My first ascent of the steps above, the day I arrived in Cuenca, was illuminating, to say the least. Maybe it was just oxygen deprivation, but it seemed to me that a lot of people were stopping on every landing for a breather. So why not me?

Then I noticed that street vendors had their wares laid out on the landings - must be a lot of people stopping, I figured.

Okay, there were some guys who could trip along all the way to the top without stopping. Awe inspiring, to say the least. And my Spanish conversational teacher suggested that taking the stairs two at a time was easier. She actually did that as we went up the stairs together, lightly taking the steps two at a time, with me gasping along behind her.

It is true that one could avoid the stairs altogether by taking a bus or a taxi. And it's also true that coming down the stairs is delightful, with the city spread out below and the Tomebamba river gurgling along.

In the meantime, I'm looking forward to the day that I can climb one staircase all the way to the top without stopping. Forget about that two-stepping, though.

Thursday, May 19, 2011

Celebrating one week in Cuenca!

No regrets, not a single one, after my first week of life in Cuenca. A week of high altitude, walking 3+ miles a day, and racking my brain for Spanish vocabulary has left me a little tired and achy, though.

Plus I got a good sunburn from sitting on the roof terrace with Reby yesterday. A little exposure goes a long way here - the sun is very strong because we're on the equator, or close to it.

I figured out how to take photos on my iPad, and here are a couple of my little pad. Love that luxury kitchen, eh?!

Looked at one apartment this morning - location was good, but apartment was too small.

Yesterday when I was at the SuperMaxi (that's the modern grocery store - I know, it sounds like a feminine hygiene product!) I saw a couple of things to share with you.

The yellow envelope with the screw off top is pineapple jam. Notice the brand name - for snobs only!
And what is that cereal on the plate? In the shape of bananas, watermelons, grapes and some other unknown fruits? Trix, you silly rabbits!

Wednesday, May 18, 2011

Vamos a have a conversation en Espanol

With some trepidation, I presented myself this morning to a Spanish school for 3 hours of Spanish conversation with Rebecca, or Reby, for short. Every twenty minutes or so, my brain totally turned to mush and I couldn't say anything at all in either Spanish or English, but we managed pretty well.

At the end of the session, I knew that she and I had a lot in common and that I had found my first amiga cuencana (Cuencan friend). For the last fifteen minutes or so, we sat in the sun on the roof terrace - a beautiful day with almost no clouds in the sky. Reby said this meant it would be cold tonight, which means about 40 degrees.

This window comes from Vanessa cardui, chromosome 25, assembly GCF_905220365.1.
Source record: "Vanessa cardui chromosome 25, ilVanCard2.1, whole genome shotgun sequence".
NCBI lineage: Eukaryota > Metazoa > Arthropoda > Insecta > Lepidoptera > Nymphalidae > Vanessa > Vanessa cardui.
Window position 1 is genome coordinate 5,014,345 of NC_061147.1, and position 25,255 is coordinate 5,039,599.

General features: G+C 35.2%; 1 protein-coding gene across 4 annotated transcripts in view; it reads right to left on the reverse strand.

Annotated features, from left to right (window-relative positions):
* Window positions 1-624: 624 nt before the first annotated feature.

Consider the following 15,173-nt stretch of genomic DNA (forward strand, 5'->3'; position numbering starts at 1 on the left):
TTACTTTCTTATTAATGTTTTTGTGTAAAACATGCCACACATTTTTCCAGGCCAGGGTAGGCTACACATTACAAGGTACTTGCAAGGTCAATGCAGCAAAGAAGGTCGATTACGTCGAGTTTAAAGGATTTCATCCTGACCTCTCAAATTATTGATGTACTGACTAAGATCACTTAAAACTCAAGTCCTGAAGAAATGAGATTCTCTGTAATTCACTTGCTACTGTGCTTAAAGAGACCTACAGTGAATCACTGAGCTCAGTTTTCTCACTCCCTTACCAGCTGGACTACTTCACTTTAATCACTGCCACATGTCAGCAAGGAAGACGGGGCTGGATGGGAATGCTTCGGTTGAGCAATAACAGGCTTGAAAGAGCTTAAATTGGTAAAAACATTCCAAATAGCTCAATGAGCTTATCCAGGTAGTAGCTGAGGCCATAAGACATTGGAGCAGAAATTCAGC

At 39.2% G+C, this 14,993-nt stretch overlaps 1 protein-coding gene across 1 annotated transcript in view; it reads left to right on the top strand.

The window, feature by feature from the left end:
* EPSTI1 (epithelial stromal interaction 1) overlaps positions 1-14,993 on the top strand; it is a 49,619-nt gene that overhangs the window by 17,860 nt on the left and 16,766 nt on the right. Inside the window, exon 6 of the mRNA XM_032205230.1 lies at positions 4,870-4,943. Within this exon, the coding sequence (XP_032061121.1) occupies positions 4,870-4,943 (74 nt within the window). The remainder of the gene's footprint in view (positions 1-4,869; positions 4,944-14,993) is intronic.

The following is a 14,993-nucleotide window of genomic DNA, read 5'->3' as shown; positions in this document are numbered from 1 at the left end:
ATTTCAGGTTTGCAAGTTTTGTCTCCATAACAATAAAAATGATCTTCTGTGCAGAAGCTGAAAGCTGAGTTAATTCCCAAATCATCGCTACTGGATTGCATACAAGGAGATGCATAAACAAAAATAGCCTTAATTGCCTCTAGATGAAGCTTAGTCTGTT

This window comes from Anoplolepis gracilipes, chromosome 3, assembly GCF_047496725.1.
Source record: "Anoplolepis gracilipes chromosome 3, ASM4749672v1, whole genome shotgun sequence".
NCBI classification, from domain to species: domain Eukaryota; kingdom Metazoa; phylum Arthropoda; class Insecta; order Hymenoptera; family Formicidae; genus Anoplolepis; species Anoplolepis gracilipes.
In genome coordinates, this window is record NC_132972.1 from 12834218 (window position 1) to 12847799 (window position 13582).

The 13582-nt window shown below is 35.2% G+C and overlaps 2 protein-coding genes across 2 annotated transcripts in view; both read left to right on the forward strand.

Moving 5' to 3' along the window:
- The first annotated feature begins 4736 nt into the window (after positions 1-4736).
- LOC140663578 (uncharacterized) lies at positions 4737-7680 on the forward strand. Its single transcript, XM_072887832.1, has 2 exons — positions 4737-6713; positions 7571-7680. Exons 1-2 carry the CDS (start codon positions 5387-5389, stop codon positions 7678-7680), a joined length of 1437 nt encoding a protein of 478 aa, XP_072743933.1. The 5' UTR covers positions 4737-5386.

On Friday, we will resume and she is going to start showing me the city, with an eye to finding an apartment. This is muy bueno, because there are two kinds of rents here - one for gringos (higher) and one for locals (lower). I'm going for the lower rate, with Reby's help.

Most shops close from 1-3 pm here, which is a good excuse for a long lunch and a nap. I had an appointment at 3 pm to look at a couple of apartments, and the realtor emailed me to meet her at Banco Pinchinca y Solano. I wasn't sure what this meant, so I walked to Banco Pinchincha, which is a high rise building on Solano. I figured she would see me, the conspicious gringa, but after moving from corner to corner and waiting on the steps of the bank for about 45 minutes, I gave up.

Next I wanted to find a cutting board for my little kitchen. I walked to the supermercado and found one, and also checked out some puppies in a local pet store window. There was a white miniature schnauzer! I had to sternly steer myself away from her, but not until asking whether she was a he or a she and how much she cost!

Just as an aside, the length of day here is twelve hours, all year long. It gets dark about 6:30 pm. Both the nights and the days feel long to me. After all, how many days in the year are like that in Vermont?

Tuesday, May 17, 2011

Blog Resurrected - from Cuenca, Ecuador

After spending my first five days in Cuenca, I've decided it's time to resurrect my blog, albeit with a slightly different look. There's so much to share about the experience of moving from Vermont and this beautiful city - and some of you might want to know.

Since my last blog, a lifetime ago in February, I have sold my house, sold my car, found homes for all my cats, put together a small shipment of things I couldn't part with, quit my job, and started the legal process of becoming a resident of Ecuador.

The list fits into one paragraph, but the experience was alternately heart-rending and exhilarating, terrifying and liberating. You gotta want it, and you gotta keep moving forward, no matter what.

Here in Cuenca, I have rented a small efficiency apartment for a month, while I look for a permanent place. It's so small that I have to step outside the bathroom to towel myself off after a shower! And while I'm doing that, if I'm not careful, I'll hit my head on the TV!

But it has WiFi, cable TV, a propane stovetop and a microwave, dishes and linens. It is just a block or so from a local mercado, and the town square is a ten-minute walk. Right across the street is one of Cuenca's four rivers, with green space on either side with benches every so often.

Cuenca is a city of 500,00 in the Andes, at an altitude of 8,300 ft. I'm keenly aware of the altitude every time I go out walking - any uphill stretch or set of stairs sets my heart racing. But that should be gone soon.

Families rule here. They stroll around together, mother holding the newest baby, father watching the toddler running in front. They are not in a hurry, but clearly enjoying each others' company. There are no strollers here - babies are held or carried on their mother's back. They are held close in loving arms, not separated from their parent by a stroller or car seat. Think it might make a difference in how a kid turns out?

Another striking thing here is the tight pants syndrome. Young girls and women alike wear the tightest pants I have ever seen! Spray painted on.

It goes without saying that I stick out like a sore thumb here, with my gringa looks. But people are polite, friendly, helpful and very patient with my attempts to communicate in Spanish.

I'll start taking some conversational Spanish lessons tomorrow, but so far I have managed to buy a cell phone (Thank God the instruction book was in English and Spanish), do some grocery shopping, and take the bus around town.

This afternoon I'll start looking at apartments, which is turning out to be a tad frustrating. All the fantastic places that are posted on the Internet turn out to be non-existent. Some people advise using a real estate agent, others say keep away from those real estate agents. It's going to be an adventure!